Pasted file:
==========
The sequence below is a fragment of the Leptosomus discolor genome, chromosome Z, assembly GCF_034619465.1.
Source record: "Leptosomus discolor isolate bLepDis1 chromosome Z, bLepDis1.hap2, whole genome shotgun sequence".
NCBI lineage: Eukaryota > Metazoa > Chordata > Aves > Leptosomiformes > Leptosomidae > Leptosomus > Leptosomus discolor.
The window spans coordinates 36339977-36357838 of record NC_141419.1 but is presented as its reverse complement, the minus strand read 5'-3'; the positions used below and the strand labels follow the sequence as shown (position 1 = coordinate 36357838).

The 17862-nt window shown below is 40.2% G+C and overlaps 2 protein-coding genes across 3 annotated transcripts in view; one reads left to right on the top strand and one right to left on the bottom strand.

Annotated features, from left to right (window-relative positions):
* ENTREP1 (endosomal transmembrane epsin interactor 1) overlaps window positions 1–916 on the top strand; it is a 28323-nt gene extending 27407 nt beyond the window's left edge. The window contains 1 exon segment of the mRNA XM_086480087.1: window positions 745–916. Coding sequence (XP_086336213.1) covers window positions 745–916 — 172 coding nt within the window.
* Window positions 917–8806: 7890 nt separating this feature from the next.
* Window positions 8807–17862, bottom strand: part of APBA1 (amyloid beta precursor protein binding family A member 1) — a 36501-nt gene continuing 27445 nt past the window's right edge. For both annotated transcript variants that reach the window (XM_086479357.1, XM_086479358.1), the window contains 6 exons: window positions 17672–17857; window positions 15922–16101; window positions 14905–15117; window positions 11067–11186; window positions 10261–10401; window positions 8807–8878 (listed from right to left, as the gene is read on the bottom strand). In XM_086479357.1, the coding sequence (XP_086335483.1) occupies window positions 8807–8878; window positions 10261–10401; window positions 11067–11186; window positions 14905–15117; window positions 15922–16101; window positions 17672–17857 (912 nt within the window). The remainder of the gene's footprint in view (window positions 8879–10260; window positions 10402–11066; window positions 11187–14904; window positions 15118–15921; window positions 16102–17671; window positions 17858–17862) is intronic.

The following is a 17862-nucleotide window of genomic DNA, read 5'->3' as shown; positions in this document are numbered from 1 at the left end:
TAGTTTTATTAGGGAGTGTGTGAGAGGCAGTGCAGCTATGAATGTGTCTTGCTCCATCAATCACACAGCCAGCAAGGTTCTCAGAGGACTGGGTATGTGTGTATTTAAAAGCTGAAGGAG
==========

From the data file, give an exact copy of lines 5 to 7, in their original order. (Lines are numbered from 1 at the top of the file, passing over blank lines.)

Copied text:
The 17862-nt window shown below is 40.2% G+C and overlaps 2 protein-coding genes across 3 annotated transcripts in view; one reads left to right on the top strand and one right to left on the bottom strand.

Annotated features, from left to right (window-relative positions):
* ENTREP1 (endosomal transmembrane epsin interactor 1) overlaps window positions 1–916 on the top strand; it is a 28323-nt gene extending 27407 nt beyond the window's left edge. The window contains 1 exon segment of the mRNA XM_086480087.1: window positions 745–916. Coding sequence (XP_086336213.1) covers window positions 745–916 — 172 coding nt within the window.